Vladimir Vilde: 
Comparison of Painting Lining Methods for Historic House Environments
SEAHA Collaborative PhD Studentship 
(Heritage Supervisor: Dr David Thickett, English Heritage and Industrial Supervisor: Dr Dave Hollis, LAVision)

Stefani Kavda: 
Conservation of Plastics in Art and Design: Establishing Cleaning Approaches 
UCL Qatar Collaborative Studenship
(Co-supervisor: Dr Voula Golfomitsou)

Dr Lora Angelova, Newton International Fellow, The Royal Society
Gel Cleaning: What is Happening at the Interface? 

Teaching Summary
Since joining UCL in September 2012 I have developed, taught and examined five undergraduate courses at all levels:

Science for Art Historians (1st year course)

Methods and Materials of Artists I (1st year course)
Methods and Materials of Artists II (2nd year course)
History and Theory of Conservation (2nd year course)
History and Technology of Fibres and Textiles (2nd/3rd year course)

From 2017/18 onwards I will also deliver a module as part of the Department of Chemistry's new Masters in Analytical Chemistry:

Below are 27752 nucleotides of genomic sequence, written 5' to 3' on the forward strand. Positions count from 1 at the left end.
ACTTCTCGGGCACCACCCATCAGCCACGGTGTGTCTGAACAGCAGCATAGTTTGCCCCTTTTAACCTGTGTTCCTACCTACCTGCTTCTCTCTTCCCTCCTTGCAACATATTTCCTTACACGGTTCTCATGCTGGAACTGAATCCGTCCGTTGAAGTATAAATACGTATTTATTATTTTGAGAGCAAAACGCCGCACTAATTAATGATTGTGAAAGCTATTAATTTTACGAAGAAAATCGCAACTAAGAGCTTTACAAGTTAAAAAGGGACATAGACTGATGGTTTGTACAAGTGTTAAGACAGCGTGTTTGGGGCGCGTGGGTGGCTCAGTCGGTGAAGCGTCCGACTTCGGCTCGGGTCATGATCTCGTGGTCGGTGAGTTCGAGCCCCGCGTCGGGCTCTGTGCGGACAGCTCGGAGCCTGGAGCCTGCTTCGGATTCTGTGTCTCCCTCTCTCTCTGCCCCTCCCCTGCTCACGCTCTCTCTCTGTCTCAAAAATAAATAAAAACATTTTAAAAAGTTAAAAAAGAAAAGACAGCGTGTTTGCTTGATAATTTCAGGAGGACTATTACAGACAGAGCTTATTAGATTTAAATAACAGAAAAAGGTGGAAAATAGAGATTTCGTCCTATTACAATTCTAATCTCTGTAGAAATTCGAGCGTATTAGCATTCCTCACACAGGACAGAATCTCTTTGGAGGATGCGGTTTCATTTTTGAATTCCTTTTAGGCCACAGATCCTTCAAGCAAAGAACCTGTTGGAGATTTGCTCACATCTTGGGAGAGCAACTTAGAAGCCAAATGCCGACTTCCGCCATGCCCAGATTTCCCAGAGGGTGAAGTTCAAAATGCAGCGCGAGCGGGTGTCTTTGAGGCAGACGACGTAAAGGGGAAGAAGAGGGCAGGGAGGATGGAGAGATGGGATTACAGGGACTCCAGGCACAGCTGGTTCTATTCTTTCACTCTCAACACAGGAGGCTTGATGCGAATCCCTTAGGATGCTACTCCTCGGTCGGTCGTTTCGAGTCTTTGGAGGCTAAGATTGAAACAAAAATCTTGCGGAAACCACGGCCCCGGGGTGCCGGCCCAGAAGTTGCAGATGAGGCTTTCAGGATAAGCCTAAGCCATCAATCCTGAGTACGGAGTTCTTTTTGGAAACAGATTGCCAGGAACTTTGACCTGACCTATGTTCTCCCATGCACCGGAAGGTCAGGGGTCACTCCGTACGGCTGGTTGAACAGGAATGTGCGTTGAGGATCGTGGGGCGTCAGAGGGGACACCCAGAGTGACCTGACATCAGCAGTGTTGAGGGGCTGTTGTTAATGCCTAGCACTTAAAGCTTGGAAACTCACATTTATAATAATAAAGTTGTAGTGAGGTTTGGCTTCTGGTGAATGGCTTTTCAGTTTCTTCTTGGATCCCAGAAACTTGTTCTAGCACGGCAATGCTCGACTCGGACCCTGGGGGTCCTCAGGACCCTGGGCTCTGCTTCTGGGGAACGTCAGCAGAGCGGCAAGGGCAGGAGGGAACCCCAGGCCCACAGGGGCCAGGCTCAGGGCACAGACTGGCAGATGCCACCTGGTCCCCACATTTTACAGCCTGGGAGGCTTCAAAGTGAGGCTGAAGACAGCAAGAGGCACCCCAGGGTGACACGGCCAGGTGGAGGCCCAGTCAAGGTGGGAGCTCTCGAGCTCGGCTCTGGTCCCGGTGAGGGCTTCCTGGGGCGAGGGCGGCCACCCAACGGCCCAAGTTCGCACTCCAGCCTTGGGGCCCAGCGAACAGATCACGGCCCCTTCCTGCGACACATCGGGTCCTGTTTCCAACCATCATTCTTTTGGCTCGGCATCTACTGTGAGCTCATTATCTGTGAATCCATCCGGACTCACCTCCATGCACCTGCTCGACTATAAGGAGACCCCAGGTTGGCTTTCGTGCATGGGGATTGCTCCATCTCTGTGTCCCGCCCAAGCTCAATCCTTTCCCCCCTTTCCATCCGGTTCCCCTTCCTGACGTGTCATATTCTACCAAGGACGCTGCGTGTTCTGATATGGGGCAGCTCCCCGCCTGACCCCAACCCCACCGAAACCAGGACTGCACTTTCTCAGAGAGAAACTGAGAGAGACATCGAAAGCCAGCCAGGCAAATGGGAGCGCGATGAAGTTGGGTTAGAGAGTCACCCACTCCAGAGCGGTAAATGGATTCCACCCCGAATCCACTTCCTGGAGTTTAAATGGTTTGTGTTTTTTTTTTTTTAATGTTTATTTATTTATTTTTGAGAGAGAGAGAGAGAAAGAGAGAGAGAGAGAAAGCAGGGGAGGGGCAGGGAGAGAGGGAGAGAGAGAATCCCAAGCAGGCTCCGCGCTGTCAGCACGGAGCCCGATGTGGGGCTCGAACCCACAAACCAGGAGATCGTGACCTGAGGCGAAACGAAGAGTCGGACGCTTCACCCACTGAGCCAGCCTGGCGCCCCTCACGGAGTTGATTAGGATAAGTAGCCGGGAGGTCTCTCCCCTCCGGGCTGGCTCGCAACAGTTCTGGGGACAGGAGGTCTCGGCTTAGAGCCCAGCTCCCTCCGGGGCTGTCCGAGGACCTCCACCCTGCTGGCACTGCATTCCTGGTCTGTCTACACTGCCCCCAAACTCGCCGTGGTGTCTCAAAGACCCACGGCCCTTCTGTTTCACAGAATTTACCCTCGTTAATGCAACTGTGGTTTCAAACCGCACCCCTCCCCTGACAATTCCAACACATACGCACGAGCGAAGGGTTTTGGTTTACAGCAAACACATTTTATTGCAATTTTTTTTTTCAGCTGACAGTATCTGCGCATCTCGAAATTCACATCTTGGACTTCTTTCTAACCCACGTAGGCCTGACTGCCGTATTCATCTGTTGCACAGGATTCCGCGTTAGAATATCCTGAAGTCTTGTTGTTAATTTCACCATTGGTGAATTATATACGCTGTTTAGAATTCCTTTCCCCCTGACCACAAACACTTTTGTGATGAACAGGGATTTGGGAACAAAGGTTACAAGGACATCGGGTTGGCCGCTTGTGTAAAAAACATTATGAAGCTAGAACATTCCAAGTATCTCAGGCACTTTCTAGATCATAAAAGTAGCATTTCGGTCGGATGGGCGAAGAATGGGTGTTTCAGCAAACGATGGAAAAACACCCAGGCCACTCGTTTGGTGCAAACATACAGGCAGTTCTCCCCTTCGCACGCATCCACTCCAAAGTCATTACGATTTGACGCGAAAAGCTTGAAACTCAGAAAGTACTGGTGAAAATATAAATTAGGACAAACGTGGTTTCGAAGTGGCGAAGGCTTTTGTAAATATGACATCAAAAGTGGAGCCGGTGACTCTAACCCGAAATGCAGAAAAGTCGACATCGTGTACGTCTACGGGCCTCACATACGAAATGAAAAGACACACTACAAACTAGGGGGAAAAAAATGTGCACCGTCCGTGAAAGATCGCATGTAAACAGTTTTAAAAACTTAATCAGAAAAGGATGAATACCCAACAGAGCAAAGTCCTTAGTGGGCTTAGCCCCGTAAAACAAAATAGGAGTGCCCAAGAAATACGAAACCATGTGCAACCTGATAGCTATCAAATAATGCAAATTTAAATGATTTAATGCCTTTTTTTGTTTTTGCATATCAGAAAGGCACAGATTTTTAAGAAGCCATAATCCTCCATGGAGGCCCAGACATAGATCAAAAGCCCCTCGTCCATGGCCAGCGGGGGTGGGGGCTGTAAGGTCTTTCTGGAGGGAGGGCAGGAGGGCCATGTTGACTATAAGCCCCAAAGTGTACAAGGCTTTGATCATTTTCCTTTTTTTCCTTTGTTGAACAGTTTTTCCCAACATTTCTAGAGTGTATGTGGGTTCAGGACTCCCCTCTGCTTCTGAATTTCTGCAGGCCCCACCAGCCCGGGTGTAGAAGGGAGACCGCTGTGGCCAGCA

Analytical Strategies for Works of Art (MSc in Analytical Chemistry)

I have also supervised a number of undergraduate and masters level dissertations, as well as delivering lectures on Objects and Materiality for the Masters in History of Art core course. I am also visiting lecturer for the MSc in Conservation for Archaeology and Museums, Institute of Archaeology.

Academic Background
2014 Prof_Cert Professional Certification – Teaching and Learning in Higher Education Institute of Education
2009 PhD Doctor of Philosophy – Analytical Chemistry University of Southampton
2004 MSc Master of Science – Analytical Chemistry Sheffield Hallam University
2001 BA Hons Bachelor of Arts (Honours) – Conservation of Works of Art De Montfort University